I followed a few young women in kimonos and obis as they made their way through the crowd. I couldn't get close enough to ask them if I could get their photo from the front - and besides, you see the obis better from the back.
The traditional wood shoes are still available, and people wear them whether they're in traditional or modern dress. The wood makes a terrific clacking sound as people go walking along the tiled floors and concrete sidewalks!
I know, this blog might seem out of sequence. Random photos of shops, goods, people, temples, shrines. But that's really how the place was, and so I want to share that sense: shop shop shop have a coffee visit a temple. Shop browse look oh there's another temple. Shop for fabric, look at papers, and ooooh, a shrine full of lanterns all lit up, how pretty. Visit the cemetery, find a shop full of dolls. It was one of those sort of schizophrenic places, just back and forth between the busy-ness of the market place and commerce, and then the serenity and tranquility of the temple spaces. The meditative, contemplative mood of the shrines, and the silly advertising of the stores.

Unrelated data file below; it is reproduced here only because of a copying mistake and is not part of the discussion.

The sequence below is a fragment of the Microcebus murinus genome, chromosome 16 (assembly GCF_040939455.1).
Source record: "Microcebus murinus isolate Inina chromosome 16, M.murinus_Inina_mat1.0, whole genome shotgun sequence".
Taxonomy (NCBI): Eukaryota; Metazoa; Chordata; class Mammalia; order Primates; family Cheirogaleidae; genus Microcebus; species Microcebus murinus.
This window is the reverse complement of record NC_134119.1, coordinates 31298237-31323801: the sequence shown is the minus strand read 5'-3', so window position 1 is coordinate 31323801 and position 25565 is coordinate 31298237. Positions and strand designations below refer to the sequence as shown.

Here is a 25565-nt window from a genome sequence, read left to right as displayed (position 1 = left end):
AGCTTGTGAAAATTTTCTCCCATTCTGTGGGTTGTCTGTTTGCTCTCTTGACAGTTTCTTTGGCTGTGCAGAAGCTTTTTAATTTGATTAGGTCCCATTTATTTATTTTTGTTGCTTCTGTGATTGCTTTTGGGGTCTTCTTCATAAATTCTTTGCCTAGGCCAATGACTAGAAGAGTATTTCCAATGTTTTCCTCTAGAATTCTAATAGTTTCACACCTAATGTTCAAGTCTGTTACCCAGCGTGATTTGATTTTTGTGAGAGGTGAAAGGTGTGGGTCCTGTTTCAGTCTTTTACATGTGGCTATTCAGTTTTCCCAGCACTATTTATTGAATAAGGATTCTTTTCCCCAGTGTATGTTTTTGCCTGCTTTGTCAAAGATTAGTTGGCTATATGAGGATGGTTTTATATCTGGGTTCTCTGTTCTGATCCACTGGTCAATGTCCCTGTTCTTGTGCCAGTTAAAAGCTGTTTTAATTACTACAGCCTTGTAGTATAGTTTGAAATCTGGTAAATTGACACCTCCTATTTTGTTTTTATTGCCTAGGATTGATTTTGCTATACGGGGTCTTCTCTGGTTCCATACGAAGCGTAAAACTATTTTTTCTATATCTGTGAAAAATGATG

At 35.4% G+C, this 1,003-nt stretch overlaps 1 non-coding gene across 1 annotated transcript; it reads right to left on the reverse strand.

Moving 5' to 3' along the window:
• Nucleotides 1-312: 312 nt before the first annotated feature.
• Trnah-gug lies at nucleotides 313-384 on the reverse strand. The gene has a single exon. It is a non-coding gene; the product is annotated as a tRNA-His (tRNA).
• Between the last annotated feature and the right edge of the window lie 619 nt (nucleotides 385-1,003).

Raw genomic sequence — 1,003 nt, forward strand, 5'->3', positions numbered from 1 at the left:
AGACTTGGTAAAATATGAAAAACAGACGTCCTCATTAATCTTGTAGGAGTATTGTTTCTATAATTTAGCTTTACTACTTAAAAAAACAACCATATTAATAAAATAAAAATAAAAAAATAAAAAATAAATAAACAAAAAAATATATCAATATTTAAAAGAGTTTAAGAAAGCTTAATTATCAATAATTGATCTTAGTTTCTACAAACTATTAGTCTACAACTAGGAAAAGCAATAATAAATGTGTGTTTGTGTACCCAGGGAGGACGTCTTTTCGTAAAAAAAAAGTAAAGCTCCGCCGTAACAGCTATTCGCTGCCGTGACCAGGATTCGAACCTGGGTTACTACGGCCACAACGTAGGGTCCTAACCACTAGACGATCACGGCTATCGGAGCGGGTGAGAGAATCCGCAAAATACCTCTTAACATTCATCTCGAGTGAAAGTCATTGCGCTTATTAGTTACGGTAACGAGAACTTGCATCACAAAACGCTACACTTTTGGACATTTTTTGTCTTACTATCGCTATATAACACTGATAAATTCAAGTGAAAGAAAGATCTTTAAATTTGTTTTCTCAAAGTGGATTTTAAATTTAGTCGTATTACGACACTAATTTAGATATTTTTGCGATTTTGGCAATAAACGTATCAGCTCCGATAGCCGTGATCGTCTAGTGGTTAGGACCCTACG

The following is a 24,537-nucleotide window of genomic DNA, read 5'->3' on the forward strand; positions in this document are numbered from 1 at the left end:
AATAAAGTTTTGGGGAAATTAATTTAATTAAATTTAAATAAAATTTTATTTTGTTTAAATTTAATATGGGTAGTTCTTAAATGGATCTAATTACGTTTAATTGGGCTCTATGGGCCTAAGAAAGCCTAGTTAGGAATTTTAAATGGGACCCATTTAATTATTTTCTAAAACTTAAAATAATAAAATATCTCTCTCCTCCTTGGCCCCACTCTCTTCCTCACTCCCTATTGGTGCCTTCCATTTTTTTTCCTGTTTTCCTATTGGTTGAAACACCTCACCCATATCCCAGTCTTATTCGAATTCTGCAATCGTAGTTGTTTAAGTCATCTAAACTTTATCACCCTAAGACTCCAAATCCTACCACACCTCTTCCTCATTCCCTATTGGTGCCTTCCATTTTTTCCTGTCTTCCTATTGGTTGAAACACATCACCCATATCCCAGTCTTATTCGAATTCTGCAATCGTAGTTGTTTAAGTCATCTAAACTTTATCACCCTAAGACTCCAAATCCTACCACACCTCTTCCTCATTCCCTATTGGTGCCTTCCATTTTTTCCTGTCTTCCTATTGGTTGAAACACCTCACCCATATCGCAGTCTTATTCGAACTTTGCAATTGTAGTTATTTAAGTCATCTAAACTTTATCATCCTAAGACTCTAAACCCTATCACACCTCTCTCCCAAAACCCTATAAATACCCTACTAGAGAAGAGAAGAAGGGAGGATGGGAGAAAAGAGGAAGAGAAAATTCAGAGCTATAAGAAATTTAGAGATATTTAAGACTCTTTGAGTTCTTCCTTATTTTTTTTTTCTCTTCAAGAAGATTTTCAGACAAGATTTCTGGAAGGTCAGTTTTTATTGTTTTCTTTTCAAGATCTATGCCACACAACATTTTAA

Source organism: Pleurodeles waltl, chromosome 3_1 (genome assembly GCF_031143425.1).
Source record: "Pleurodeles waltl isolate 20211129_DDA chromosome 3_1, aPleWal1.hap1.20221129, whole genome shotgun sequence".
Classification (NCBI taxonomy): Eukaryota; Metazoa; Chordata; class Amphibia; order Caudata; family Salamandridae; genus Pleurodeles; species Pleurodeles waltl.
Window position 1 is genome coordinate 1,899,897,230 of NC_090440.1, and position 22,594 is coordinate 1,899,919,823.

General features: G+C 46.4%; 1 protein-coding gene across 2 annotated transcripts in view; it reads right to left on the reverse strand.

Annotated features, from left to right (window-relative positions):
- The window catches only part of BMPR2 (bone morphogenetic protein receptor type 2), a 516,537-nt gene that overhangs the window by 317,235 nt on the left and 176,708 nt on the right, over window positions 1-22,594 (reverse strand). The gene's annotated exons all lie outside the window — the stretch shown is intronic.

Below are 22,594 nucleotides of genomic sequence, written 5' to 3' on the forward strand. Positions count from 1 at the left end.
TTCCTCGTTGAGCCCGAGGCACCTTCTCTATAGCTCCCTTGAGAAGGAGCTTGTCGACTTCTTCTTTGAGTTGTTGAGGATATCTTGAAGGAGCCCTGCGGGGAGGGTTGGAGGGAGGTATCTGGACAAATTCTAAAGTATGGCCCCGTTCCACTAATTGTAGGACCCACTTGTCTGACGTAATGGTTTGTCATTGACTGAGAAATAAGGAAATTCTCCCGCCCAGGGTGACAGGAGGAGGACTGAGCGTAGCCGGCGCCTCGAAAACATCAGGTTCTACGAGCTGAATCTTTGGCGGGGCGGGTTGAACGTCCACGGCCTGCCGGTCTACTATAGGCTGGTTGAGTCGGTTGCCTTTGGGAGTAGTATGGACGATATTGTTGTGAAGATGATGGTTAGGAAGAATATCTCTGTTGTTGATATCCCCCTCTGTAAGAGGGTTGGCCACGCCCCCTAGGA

It was all there, side by side, somehow working together to make modern Japan. Old and traditional mixed with new and modern, the zen of Buddhism with the franchises of Starbucks, the temple gongs and the kimono-clad advertising for the next major must-have micro-electronic something. Sort of reflecting the dichotomy that is Japan - there are two different worlds, maybe even two different persona to each person: the inner life, the person you show only to your family and closest friends; and the person you portray to the outside world, whether it be navigating the streets or at work or wherever.